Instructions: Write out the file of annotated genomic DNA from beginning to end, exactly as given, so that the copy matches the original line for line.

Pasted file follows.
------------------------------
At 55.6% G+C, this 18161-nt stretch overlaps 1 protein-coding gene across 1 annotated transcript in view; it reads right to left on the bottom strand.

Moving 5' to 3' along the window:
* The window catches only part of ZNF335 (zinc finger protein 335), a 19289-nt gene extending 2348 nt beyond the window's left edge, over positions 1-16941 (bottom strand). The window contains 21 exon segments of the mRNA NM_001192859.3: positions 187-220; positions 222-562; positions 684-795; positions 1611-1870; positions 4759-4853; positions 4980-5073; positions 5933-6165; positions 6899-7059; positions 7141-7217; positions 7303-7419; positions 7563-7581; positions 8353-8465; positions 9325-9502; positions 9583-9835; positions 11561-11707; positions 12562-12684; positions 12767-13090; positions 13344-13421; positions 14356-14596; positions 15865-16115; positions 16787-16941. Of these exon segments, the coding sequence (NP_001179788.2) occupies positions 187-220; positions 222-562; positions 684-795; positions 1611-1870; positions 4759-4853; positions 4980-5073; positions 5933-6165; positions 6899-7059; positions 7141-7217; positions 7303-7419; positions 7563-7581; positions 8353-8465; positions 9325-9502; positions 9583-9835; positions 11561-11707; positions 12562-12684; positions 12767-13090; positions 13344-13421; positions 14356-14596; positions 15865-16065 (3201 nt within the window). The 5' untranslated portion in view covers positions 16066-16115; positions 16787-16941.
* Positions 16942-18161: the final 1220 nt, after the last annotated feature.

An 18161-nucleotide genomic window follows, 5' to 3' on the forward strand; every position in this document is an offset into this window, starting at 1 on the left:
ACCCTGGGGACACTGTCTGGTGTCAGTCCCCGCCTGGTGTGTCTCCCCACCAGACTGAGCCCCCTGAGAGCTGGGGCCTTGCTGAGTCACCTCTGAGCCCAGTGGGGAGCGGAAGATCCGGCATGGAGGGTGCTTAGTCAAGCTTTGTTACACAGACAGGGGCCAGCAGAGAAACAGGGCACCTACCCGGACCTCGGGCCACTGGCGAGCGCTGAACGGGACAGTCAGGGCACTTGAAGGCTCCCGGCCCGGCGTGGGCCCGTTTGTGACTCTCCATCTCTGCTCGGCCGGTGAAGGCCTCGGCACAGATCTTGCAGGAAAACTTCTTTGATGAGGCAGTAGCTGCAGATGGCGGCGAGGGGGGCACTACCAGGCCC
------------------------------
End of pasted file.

At 55.6% G+C, this 18161-nt stretch overlaps 1 protein-coding gene across 1 annotated transcript in view; it reads right to left on the bottom strand.

Moving 5' to 3' along the window:
* The window catches only part of ZNF335 (zinc finger protein 335), a 19289-nt gene extending 2348 nt beyond the window's left edge, over positions 1-16941 (bottom strand). The window contains 21 exon segments of the mRNA NM_001192859.3: positions 187-220; positions 222-562; positions 684-795; positions 1611-1870; positions 4759-4853; positions 4980-5073; positions 5933-6165; positions 6899-7059; positions 7141-7217; positions 7303-7419; positions 7563-7581; positions 8353-8465; positions 9325-9502; positions 9583-9835; positions 11561-11707; positions 12562-12684; positions 12767-13090; positions 13344-13421; positions 14356-14596; positions 15865-16115; positions 16787-16941. Of these exon segments, the coding sequence (NP_001179788.2) occupies positions 187-220; positions 222-562; positions 684-795; positions 1611-1870; positions 4759-4853; positions 4980-5073; positions 5933-6165; positions 6899-7059; positions 7141-7217; positions 7303-7419; positions 7563-7581; positions 8353-8465; positions 9325-9502; positions 9583-9835; positions 11561-11707; positions 12562-12684; positions 12767-13090; positions 13344-13421; positions 14356-14596; positions 15865-16065 (3201 nt within the window). The 5' untranslated portion in view covers positions 16066-16115; positions 16787-16941.
* Positions 16942-18161: the final 1220 nt, after the last annotated feature.

An 18161-nucleotide genomic window follows, 5' to 3' on the forward strand; every position in this document is an offset into this window, starting at 1 on the left:
ACCCTGGGGACACTGTCTGGTGTCAGTCCCCGCCTGGTGTGTCTCCCCACCAGACTGAGCCCCCTGAGAGCTGGGGCCTTGCTGAGTCACCTCTGAGCCCAGTGGGGAGCGGAAGATCCGGCATGGAGGGTGCTTAGTCAAGCTTTGTTACACAGACAGGGGCCAGCAGAGAAACAGGGCACCTACCCGGACCTCGGGCCACTGGCGAGCGCTGAACGGGACAGTCAGGGCACTTGAAGGCTCCCGGCCCGGCGTGGGCCCGTTTGTGACTCTCCATCTCTGCTCGGCCGGTGAAGGCCTCGGCACAGATCTTGCAGGAAAACTTCTTTGATGAGGCAGTAGCTGCAGATGGCGGCGAGGGGGGCACTACCAGGCCC